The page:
Ridiculous. I was staring at Visual Studio 2013 in disbelief, looking at the empty Toolbox thinking I missed an installation step, even though all the other functionality of SQL Server Integration Services (SSIS) was working just fine. After doing a little digging (this time Stack Overflow did not help), it turns out that SSIS has its own dedicated Toolbox, and it’s basically hidden. Thanks to an article by Robert Bigec, the answer is pretty simple, but not obvious. The Empty Toolbox – SSIS 2012 | Robert’s Spout.ToString() I stared at this toolbox in disbelief. White and spacious with a confirming message that gave me no comfort: “There are no usable controls in here … “. What happened to the Source[…]

OK this REALLY made me do a facepalm. I was wresting again with SSRS (Microsoft’s SQL Server Reporting Services), and was just trying to format the numbers in a pie chart. It seemed clear enough: right click on the little numbers in the pie chart and edit the number format. It even displays all the numbers in all the pie slices with the new format. Easy, right? No. That change only affects the first series, with no obvious way of selecting the other series values to format them… since they look like they’re already formatted! [image here…] Turns out you have to move the next series to the top position in the “Chart Data” floating tool window, and then you can modify the[…]

Thanks to a tip in this video by Cocoa Samurai/Colin Wheeler: Distributed Version Control with Git on Vimeo: This is a screencast based off a talk I gave to the Des Moines Cocoaheads group. In this talk I tried to show why you should switch from Centralized Version Control, what is wrong with Subversion and what git does well. Check out Part II when I demonstrate Git and some apps available on Mac OS X to help you get the most out of git. …you can configure File Merge to be used by default by Git version control system: git config –global merge.tool opendiff Haven’t tried it yet but it’s a great tip and I’m looking forward to implementing it[…]

Seems that I occasionally need to trigger the postback on an UpdatePanel, and invariably I forget between usages. Since this particular post from Encosia has saved my bacon on more than one occasion, I shall share it here (and for my own future benefit): Easily refresh an UpdatePanel, using JavaScript | Encosia: I’ve noticed a lot of discussion lately regarding methods to refresh an UpdatePanel via client script. This is very easy on the server side, of course. You can just call UpdatePanel.Update(). However, on the client side, the most common solutions I’ve been seeing just don’t feel right. Many will advise you to use a hidden button control inside the UpdatePanel, manipulated via button.click(), to trigger a partial postback[…]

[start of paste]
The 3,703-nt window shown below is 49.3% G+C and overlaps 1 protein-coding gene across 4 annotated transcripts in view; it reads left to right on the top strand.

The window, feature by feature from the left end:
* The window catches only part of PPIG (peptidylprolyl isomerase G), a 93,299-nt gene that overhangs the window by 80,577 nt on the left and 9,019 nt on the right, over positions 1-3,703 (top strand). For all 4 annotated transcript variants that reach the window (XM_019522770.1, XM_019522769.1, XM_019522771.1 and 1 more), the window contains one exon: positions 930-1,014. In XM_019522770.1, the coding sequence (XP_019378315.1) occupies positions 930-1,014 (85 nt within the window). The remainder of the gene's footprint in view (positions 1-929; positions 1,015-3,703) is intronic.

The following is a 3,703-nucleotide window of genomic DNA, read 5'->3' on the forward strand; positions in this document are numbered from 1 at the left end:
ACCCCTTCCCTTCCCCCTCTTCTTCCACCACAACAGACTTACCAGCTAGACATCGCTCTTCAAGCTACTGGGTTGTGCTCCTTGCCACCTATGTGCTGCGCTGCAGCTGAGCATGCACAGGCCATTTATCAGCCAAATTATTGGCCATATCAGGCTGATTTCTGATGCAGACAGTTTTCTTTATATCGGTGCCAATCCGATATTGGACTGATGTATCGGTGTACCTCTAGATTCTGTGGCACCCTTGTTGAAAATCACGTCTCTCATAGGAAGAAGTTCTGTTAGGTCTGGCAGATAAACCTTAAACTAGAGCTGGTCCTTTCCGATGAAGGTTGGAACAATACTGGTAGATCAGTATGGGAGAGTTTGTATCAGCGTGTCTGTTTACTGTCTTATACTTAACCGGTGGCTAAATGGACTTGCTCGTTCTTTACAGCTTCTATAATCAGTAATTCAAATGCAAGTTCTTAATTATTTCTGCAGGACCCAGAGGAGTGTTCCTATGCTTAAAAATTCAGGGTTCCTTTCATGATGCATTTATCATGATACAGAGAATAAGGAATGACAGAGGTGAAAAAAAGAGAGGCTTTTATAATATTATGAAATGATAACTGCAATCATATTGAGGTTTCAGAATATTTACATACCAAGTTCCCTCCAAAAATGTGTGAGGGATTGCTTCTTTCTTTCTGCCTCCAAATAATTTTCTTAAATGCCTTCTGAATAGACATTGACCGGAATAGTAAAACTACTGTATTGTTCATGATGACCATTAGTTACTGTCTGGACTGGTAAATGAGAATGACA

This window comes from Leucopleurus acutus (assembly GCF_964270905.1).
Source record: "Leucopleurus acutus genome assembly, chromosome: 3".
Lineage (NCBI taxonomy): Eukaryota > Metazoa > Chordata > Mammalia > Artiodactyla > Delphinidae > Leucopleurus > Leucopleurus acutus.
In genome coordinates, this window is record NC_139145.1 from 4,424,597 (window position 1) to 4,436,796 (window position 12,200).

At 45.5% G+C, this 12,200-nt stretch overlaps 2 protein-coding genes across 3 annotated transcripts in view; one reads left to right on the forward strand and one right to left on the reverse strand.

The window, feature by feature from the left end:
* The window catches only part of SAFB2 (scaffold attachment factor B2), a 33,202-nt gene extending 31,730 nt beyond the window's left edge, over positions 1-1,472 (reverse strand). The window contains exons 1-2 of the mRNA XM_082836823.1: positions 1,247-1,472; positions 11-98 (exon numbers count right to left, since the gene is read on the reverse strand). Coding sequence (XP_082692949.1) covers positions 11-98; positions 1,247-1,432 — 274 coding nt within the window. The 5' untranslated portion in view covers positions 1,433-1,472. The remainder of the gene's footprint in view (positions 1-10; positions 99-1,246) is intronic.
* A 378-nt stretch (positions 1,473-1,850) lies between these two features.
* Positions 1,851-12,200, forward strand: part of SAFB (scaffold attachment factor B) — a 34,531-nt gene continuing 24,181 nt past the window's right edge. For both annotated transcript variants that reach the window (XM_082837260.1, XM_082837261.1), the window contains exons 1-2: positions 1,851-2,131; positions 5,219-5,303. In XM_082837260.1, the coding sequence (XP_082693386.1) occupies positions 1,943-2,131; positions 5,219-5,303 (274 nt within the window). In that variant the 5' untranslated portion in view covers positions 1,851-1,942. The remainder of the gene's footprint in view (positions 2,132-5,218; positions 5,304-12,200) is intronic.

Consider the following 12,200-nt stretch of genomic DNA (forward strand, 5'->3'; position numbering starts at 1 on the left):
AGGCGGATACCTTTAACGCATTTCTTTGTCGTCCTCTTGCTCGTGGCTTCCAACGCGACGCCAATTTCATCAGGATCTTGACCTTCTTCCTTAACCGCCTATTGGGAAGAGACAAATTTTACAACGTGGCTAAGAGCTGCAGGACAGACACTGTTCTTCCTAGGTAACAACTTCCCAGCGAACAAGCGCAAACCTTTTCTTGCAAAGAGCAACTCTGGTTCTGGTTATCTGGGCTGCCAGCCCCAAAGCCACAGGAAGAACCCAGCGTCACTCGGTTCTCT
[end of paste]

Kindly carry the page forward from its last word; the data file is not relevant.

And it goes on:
Someone on the ASP.NET forums asked how to set session variables in JavaScript. The answers given ranged from “totally wrong” to “rather misleading” or “marginally helpful”. So in a nutshell, yes, you can totally do it. Not only will you be able to do it, you will love doing it after you get used to the process of getting it set up. Here’s the recipe for success: Add an ASP.NET AJAX ScriptManager to your page. Create a simple ASMX Web service using Visual Studio. Uncomment the Attribute directly above the class definition that reads [System.Web.Script.Services.ScriptService] to enable ASP.NET AJAX to see your web methods. Create a method to get or update data in your session, and make sure the Attribute[…]

30+ Handy Blank Templates for Designers | Creative Repository: Sometimes you have a nice concept for a design in your mind, but you don’t know where to start; or sometimes you are just not aware of the right size for the design to implement. That’s where templates come handy. I have collected some very useful templates with proper guidelines, sizes and resolutions for design projects like business cards, letterheads, vinyl designs, brochures etc. I believe that these will prove to be a great time-saver for many of you guys. Most of these are in PSD or AI format, and are easily editable. Hope you find them useful.

I had run into this problem before. Setup I have my Visual Studio 2008 options set to reload the previously loaded solution on startup. I use Subversion. I use AnkhSVN as my SVN provider in Visual Studio 2008. Problem If I launched Visual Studio 2008 with a particular solution loaded when I last closed VS, I would receive a “Source control provider could not be found” error. However… if I just launched it via double-clicking on the .SLN file in my file system, no error!!! Weird. OK – so I did a quick diff on a solution that I knew worked fine. Both had the expected source control provider information embedded: SccProjectName = “Svn” SccAuxPath = “Svn” SccLocalPath = “Svn”[…]